Though you wouldn't have known it at the time, 1995 was essentially a turning point for synthesis. Despite the fact that the global airwaves were awash with grungy guitars and raspy-throated alt rockers, an electronic renaissance was bubbling up behind the scenes, heralding a new golden era for synthesis that - it could be argued - continues to this day.
Mark Vail's excellent book, Vintage Synthesizers, had recently been published, tapping into the quiet dissatisfaction that many electronic musicians were feeling towards the static sample-playback synths of the early 90s. This, along with a nascent nostalgia for all things analogue (exemplified by E-mu's Vintage Keys module - ironically built upon their successful Proteus sample-playback technology) was finally sated by the nearly simultaneous releases of two new synthesisers: Doepfer's A-100 modular system, and Clavia's Nord Lead.
The Nord Lead was something very new indeed. Festooned with pleasantly playable knobs and a pair of unique left-hand controllers, the rakish, asymmetrical synth looked like nothing else. Its eye-catching design was a resounding statement against the conventions of the day. Plenty of brightly coloured instruments have come and gone since, but it was the Nord Lead that started it all.
And its looks were just the beginning. While the A-100 was a true analogue system, Clavia's synth was a fully digital recreation of a typical analogue synthesiser (with a signal path not terribly different from those found on, say, a Prophet-5 or a Jupiter-6). This was a new approach that Clavia had dubbed "virtual analog". Indeed, the Nord Lead was the very first instrument to carry that description, and its legacy can be found in each and every one of our plugin folders today.
Taking the Lead
Technology and finery notwithstanding, the Nord's architecture seems unremarkable by today's standard. A pair of analogue-style oscillators - each with a handful of familiar waveforms - could be mixed and modulated against one another before being spat through a multimode resonant filter. A pair of ADSR envelope generators were supplied, along with an LFO. No effects were included on the original - that was seen as a hindrance by some, but for many, their absence only emphasised the classic analogue sound.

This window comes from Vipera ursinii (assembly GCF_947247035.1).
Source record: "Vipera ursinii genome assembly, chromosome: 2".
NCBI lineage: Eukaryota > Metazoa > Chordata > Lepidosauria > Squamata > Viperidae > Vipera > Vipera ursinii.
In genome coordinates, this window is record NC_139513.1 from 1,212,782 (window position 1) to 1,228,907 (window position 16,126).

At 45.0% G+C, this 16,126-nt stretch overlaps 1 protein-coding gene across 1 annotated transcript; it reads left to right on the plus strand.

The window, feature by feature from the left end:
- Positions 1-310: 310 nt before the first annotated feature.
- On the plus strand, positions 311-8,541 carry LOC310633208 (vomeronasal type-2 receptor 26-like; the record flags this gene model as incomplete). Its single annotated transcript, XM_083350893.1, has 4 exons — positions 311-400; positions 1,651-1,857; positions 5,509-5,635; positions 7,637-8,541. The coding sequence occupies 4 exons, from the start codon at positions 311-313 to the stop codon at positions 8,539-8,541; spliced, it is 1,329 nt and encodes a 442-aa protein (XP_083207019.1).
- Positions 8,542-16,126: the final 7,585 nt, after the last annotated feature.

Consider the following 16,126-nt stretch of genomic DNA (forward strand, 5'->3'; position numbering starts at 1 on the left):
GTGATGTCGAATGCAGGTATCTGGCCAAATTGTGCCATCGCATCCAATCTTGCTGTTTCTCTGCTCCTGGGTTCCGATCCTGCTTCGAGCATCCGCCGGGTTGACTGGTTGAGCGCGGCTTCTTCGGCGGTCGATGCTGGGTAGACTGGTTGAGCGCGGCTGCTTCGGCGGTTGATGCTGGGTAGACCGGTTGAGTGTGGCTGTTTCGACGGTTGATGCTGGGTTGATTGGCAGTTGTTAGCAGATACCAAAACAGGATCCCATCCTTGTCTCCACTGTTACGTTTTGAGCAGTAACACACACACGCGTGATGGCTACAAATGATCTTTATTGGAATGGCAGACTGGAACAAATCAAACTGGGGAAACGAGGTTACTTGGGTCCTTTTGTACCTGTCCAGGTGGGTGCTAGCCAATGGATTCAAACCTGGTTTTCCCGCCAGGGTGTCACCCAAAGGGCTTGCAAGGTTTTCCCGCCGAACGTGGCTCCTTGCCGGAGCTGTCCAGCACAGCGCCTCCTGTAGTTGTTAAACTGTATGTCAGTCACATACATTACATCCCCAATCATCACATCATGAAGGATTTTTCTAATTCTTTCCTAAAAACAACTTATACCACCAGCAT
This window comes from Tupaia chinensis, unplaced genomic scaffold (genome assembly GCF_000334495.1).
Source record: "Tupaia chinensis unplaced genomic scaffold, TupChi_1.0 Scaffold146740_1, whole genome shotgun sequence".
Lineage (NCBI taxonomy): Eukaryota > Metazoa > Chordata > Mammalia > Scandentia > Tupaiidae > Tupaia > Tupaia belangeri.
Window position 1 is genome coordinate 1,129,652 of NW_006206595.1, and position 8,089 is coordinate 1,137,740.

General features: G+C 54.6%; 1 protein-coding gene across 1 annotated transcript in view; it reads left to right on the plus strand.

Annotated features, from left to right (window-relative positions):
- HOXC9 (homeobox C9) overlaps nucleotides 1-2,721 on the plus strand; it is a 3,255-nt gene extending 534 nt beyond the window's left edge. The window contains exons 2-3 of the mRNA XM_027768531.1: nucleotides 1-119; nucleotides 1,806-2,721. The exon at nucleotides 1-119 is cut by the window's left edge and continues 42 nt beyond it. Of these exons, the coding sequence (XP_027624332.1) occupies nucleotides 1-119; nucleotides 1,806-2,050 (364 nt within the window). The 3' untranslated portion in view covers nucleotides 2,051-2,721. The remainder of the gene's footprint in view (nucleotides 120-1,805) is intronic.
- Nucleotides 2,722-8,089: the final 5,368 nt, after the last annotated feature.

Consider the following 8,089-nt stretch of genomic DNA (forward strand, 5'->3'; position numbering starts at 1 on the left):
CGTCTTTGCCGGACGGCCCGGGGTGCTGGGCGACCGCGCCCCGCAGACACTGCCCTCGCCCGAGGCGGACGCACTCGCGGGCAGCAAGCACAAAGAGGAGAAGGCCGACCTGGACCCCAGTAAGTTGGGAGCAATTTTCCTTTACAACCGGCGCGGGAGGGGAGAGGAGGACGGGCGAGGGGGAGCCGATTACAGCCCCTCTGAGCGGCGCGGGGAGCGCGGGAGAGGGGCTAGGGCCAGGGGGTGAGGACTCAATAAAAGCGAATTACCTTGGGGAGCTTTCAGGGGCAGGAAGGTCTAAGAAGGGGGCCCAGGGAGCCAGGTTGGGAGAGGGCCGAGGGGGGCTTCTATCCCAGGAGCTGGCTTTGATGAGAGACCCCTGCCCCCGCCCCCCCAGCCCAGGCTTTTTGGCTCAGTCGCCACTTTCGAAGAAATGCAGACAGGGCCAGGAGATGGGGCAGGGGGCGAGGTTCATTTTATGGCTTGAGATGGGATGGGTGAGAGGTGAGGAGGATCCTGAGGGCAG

Clavia had, wisely, carefully considered the Nord Lead's responsiveness, and the instrument was a joy to play. The odd-looking wooden pitch bender and slim pumice mod wheel weren't just easy on the eyes - they were also perfectly designed to feel 'right' under the player's hand. The knobs were small but firm, responding to and inviting real-time tweaking.
The Nord Lead would be followed by four successors, not counting special editions and rack versions. It is, in fact, still available today, with a few additions to the signal path (those missing effects!). Mind you, many a soft synth can better an original Nord Lead in authenticity, but that doesn't mean the original isn't very much worth seeking out.
Three amazing virtual Nords
A spot-on recreation of the Nord Lead's signal path with a few bells and whistles added, including stereo delay and gate effects. Intended to recreate the Nord Lead 2, Discovery can even import patches from the real thing. If you want more still, there's a Pro version with sample import, 'PADSynth' resynthesis and graphic envelopes.
FULL REVIEW: DiscoDSP Discovery Pro
Clavia Nord G2 Demo
Clavia's own fully functional, native software demo version of their G2 modular does so much more than the Nord Lead, but it can call up a Nord Lead-alike configuration. Its only limitations are polyphony and an inability to process external sources. It's cross-platform, but you'll need a pre-Lion (ie, Rosetta-equipped) version of OS X to use it on Mac.
READ MORE: Clavia Nord G2 Demo
Ichiro Toda Synth1
A bona fide freeware classic, the developer makes no attempt to mask the inspiration for this lovely cross-platform synth. Again based specifically on the second generation of Nord Leads, this one also provides modern niceties like built-in tempo-synced delay and stereo chorus, and quadruples the original Nord's four-note polyphony.
FREE DOWNLOAD: Ichiro Toda Synth1